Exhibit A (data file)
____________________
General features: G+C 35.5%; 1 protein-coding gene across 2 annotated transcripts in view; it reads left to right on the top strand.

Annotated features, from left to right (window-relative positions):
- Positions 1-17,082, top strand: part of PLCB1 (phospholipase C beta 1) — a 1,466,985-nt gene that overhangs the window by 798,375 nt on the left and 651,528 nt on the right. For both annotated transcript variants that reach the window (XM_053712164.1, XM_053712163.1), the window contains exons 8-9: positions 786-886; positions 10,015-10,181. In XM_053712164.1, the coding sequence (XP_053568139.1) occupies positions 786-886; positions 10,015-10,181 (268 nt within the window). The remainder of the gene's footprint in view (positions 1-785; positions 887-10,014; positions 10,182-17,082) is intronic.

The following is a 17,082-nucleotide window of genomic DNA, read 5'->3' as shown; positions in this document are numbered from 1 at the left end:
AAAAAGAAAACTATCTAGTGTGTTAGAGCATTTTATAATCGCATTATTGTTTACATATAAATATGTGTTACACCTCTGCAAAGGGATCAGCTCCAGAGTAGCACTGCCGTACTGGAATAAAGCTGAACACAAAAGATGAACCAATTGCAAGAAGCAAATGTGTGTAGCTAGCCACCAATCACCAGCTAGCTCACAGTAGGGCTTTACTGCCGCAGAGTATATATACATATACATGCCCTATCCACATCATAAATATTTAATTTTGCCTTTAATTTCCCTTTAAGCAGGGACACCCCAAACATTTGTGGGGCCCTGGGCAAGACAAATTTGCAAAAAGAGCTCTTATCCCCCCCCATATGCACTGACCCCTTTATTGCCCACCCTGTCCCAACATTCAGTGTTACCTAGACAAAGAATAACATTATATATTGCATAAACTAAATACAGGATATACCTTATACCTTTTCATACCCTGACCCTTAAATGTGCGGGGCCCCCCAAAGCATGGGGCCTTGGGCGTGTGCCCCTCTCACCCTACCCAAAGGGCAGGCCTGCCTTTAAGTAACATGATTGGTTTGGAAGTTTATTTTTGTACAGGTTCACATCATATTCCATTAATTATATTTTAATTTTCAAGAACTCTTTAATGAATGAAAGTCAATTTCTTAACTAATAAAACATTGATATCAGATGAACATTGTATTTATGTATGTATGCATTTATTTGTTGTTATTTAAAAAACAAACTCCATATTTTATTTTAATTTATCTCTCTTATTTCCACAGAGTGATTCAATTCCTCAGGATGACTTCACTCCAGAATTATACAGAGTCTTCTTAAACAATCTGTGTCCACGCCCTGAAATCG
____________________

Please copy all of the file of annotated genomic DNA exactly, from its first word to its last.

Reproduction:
General features: G+C 35.5%; 1 protein-coding gene across 2 annotated transcripts in view; it reads left to right on the top strand.

Annotated features, from left to right (window-relative positions):
- Positions 1-17,082, top strand: part of PLCB1 (phospholipase C beta 1) — a 1,466,985-nt gene that overhangs the window by 798,375 nt on the left and 651,528 nt on the right. For both annotated transcript variants that reach the window (XM_053712164.1, XM_053712163.1), the window contains exons 8-9: positions 786-886; positions 10,015-10,181. In XM_053712164.1, the coding sequence (XP_053568139.1) occupies positions 786-886; positions 10,015-10,181 (268 nt within the window). The remainder of the gene's footprint in view (positions 1-785; positions 887-10,014; positions 10,182-17,082) is intronic.

The following is a 17,082-nucleotide window of genomic DNA, read 5'->3' as shown; positions in this document are numbered from 1 at the left end:
AAAAAGAAAACTATCTAGTGTGTTAGAGCATTTTATAATCGCATTATTGTTTACATATAAATATGTGTTACACCTCTGCAAAGGGATCAGCTCCAGAGTAGCACTGCCGTACTGGAATAAAGCTGAACACAAAAGATGAACCAATTGCAAGAAGCAAATGTGTGTAGCTAGCCACCAATCACCAGCTAGCTCACAGTAGGGCTTTACTGCCGCAGAGTATATATACATATACATGCCCTATCCACATCATAAATATTTAATTTTGCCTTTAATTTCCCTTTAAGCAGGGACACCCCAAACATTTGTGGGGCCCTGGGCAAGACAAATTTGCAAAAAGAGCTCTTATCCCCCCCCATATGCACTGACCCCTTTATTGCCCACCCTGTCCCAACATTCAGTGTTACCTAGACAAAGAATAACATTATATATTGCATAAACTAAATACAGGATATACCTTATACCTTTTCATACCCTGACCCTTAAATGTGCGGGGCCCCCCAAAGCATGGGGCCTTGGGCGTGTGCCCCTCTCACCCTACCCAAAGGGCAGGCCTGCCTTTAAGTAACATGATTGGTTTGGAAGTTTATTTTTGTACAGGTTCACATCATATTCCATTAATTATATTTTAATTTTCAAGAACTCTTTAATGAATGAAAGTCAATTTCTTAACTAATAAAACATTGATATCAGATGAACATTGTATTTATGTATGTATGCATTTATTTGTTGTTATTTAAAAAACAAACTCCATATTTTATTTTAATTTATCTCTCTTATTTCCACAGAGTGATTCAATTCCTCAGGATGACTTCACTCCAGAATTATACAGAGTCTTCTTAAACAATCTGTGTCCACGCCCTGAAATCG